RNA for the
RNA for the
Scientists are developing more than 100 coronavirus vaccines using a range of techniques, some of which are well-established and some of which have never been approved for medical use before.
Most of these vaccines target the so-called spike proteins that cover the virus and help it invade human cells. The immune system can develop antibodies that latch onto spike proteins and stop the virus.
A successful vaccine for the SARS-CoV-2 coronavirus would teach people’s immune systems to make antibodies against the virus without causing disease.
Vaccines that modify the entire coronavirus to provoke an immune response.
Inactivated and Live Attenuated Vaccines
Most vaccines in use today incorporate an inactivated or weakened form of a virus that is not able to cause disease. When immune cells encounter them, they make antibodies.
Making these vaccines means growing viruses — and lots of them. Influenza vaccines are typically grown in chicken eggs, and other vaccines are grown in tanks full of floating cells. These procedures can take months to produce a batch of new vaccines.
Conventional vaccines for influenza, chickenpox, measles, mumps and rubella all fall into this category.
COMPANIES DEVELOPING SARS-COV-2 VACCINES:
Sinovac and others.
Vaccines that use part of the coronavirus’s genetic code.
DNA for the
DNA for the
DNA for the
A number of experimental coronavirus vaccines don’t deliver whole viruses. Instead, they deliver genetic instructions for building a viral protein. The protein can then stimulate the immune system to make antibodies and help mount other defenses against the coronavirus.
One of these genetic approaches is known as a DNA vaccine. A circle of engineered DNA is delivered into cells. The cells read the viral gene, make a copy in a molecule called messenger RNA, and then use the mRNA to assemble viral proteins. The immune system detects the proteins and mounts defenses.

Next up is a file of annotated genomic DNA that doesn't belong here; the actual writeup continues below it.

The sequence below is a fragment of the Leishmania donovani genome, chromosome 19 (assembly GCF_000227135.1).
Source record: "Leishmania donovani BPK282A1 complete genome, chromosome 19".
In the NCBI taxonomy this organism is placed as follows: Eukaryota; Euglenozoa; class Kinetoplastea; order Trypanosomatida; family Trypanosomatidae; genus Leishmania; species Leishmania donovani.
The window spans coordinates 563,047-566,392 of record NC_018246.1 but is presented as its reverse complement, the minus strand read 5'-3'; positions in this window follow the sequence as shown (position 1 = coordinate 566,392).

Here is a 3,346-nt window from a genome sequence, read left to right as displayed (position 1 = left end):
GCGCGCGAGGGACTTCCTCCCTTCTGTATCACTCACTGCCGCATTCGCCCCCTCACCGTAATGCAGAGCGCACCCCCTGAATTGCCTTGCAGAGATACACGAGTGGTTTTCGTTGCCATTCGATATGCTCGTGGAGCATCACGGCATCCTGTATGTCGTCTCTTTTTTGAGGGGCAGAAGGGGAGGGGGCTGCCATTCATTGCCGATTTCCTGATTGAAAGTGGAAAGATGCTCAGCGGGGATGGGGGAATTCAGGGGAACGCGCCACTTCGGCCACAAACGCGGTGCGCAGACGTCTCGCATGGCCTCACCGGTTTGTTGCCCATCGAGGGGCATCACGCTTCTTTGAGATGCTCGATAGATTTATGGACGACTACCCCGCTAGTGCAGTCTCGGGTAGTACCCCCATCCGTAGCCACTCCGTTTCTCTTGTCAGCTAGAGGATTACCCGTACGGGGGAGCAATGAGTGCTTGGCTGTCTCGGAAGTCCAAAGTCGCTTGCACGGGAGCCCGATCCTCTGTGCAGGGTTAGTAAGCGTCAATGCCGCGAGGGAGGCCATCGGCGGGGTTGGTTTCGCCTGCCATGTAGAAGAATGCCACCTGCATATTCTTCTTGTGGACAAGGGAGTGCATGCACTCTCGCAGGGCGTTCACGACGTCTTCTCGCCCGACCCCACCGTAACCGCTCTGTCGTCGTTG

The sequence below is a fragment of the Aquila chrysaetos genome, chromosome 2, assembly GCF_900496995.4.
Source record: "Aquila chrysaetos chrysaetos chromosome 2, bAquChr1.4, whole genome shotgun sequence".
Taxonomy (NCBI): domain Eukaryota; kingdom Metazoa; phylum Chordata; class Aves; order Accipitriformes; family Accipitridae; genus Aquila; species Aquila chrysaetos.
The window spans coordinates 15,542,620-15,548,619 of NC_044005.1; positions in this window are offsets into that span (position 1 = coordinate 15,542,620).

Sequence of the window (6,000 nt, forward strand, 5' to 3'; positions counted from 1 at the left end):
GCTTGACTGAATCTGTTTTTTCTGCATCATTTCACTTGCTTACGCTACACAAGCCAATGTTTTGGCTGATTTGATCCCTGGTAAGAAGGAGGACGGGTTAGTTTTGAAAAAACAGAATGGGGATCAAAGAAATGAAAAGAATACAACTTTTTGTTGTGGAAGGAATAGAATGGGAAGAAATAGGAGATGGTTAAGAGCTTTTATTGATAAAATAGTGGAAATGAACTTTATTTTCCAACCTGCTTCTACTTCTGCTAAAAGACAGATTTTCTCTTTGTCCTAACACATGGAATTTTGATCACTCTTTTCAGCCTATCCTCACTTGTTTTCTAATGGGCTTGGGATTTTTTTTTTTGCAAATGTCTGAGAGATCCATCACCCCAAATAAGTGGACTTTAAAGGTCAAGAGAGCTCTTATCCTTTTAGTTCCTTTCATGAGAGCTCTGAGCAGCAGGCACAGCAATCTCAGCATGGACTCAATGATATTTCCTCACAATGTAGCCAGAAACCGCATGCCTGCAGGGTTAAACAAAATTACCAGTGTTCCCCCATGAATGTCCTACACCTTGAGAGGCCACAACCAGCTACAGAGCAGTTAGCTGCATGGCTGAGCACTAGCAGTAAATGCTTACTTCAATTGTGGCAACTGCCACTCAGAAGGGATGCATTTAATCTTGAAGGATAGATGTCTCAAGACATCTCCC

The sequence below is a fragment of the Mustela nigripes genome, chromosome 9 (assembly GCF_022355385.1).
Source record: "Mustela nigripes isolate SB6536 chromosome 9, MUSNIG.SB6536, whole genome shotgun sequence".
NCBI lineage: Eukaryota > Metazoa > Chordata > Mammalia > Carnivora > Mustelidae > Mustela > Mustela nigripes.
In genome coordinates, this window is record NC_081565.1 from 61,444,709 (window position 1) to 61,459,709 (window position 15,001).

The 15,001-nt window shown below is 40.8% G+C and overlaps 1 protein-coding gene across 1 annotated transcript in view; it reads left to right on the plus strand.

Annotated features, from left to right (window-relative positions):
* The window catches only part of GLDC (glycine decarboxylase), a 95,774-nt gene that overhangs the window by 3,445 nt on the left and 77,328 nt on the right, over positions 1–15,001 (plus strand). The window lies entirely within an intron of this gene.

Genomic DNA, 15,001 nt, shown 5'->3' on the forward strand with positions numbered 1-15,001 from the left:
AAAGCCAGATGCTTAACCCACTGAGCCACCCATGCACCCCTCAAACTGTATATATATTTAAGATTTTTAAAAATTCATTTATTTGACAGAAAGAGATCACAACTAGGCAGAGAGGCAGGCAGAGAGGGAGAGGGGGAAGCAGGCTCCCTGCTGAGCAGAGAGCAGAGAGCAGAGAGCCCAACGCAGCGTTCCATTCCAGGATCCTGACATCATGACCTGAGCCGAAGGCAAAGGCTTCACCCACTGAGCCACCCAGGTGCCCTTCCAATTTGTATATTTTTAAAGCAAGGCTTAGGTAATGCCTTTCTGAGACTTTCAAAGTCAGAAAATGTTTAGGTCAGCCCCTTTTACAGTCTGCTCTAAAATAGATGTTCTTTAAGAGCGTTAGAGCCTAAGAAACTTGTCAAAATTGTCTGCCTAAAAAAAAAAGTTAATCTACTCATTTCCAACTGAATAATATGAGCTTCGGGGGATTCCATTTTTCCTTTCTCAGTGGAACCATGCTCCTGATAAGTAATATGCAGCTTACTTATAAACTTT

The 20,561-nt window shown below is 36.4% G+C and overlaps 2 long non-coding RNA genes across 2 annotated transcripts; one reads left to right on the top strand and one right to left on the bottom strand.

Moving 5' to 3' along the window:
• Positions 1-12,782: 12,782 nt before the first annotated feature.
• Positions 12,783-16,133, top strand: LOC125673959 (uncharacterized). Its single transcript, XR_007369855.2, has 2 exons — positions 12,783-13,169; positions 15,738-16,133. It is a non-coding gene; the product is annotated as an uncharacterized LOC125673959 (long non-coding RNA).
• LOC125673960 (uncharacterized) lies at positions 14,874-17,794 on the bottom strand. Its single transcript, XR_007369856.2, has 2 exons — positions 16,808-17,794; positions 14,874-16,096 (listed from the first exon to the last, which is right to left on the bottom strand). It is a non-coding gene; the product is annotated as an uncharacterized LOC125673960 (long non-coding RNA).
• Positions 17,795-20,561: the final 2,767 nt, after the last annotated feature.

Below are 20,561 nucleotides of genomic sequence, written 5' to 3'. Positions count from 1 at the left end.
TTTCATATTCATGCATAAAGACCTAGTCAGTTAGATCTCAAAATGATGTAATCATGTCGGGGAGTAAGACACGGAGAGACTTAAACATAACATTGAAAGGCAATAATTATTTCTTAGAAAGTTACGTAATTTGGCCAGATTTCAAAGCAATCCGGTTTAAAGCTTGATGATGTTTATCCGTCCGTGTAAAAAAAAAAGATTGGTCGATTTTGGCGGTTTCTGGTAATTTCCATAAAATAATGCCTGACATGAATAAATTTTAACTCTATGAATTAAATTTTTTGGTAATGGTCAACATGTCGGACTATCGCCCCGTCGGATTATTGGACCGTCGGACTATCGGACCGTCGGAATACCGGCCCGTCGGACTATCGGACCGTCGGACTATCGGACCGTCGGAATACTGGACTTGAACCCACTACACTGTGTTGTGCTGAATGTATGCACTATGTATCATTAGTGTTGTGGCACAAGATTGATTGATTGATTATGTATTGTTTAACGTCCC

Prototype DNA vaccines based on the spike protein protected monkeys from the coronavirus.
DNA vaccines have been approved for veterinary cases such as canine melanoma and West Nile virus in horses. There are no approved DNA vaccines for use in humans, but researchers are running trials to see if they might be effective for diseases such as Zika and the flu.
Inovio and others.
Some researchers want to skip DNA and instead deliver messenger RNA into cells. The cells read the mRNA and make spike proteins that provoke an immune response.
The biotech company Moderna recently completed a small safety trial with eight volunteers that showed promising early results against the coronavirus.
Both RNA and DNA vaccines can be produced more quickly than traditional methods.
There are no approved RNA vaccines, but they are in clinical trials for MERS and other diseases.
Moderna, Pfizer and BioNTech, CureVac and others.
Viral Vector Vaccines
Vaccines that use a virus to deliver coronavirus genes into cells.
Vaccines Using Adenovirus or Other Viruses
Viruses are very good at getting into cells. Since the 1990s, researchers have been investigating how to use them to deliver genes into cells to immunize people against diseases.
To create a coronavirus vaccine, several teams have added the spike protein gene to a virus called an adenovirus. The adenovirus slips into cells and unloads the gene. Because the adenovirus is missing one of its own genes, it cannot replicate and is therefore safe.
Several virus vector vaccines are used to vaccinate animals against rabies and distemper. Johnson & Johnson has developed H.I.V. and Ebola vaccines using an adenovirus. Both have proven safe in humans and are now in efficacy trials.
Johnson & Johnson, CanSino, University of Oxford and others.
Vaccines that use a coronavirus protein or a protein fragment.
Virus-Like Particle Vaccines
Some vaccines are particles that contain pieces of viral proteins. They can’t cause disease because they are not actual viruses, but they can still show the immune system what coronavirus proteins look like.
The vaccine for HPV falls into this category.
Medicago, Doherty Institute and others.
Yeast or other cells can be engineered to carry a virus’s gene and spew out viral proteins, which are then harvested and put into a vaccine. A coronavirus vaccine of this design would contain whole spike proteins or small pieces of the protein.
This category includes some vaccines for shingles and hepatitis B.
Novavax and others.
Sources: World Health Organization, National Institute of Allergy and Infectious Diseases, National Center for Biotechnology Information, NEJM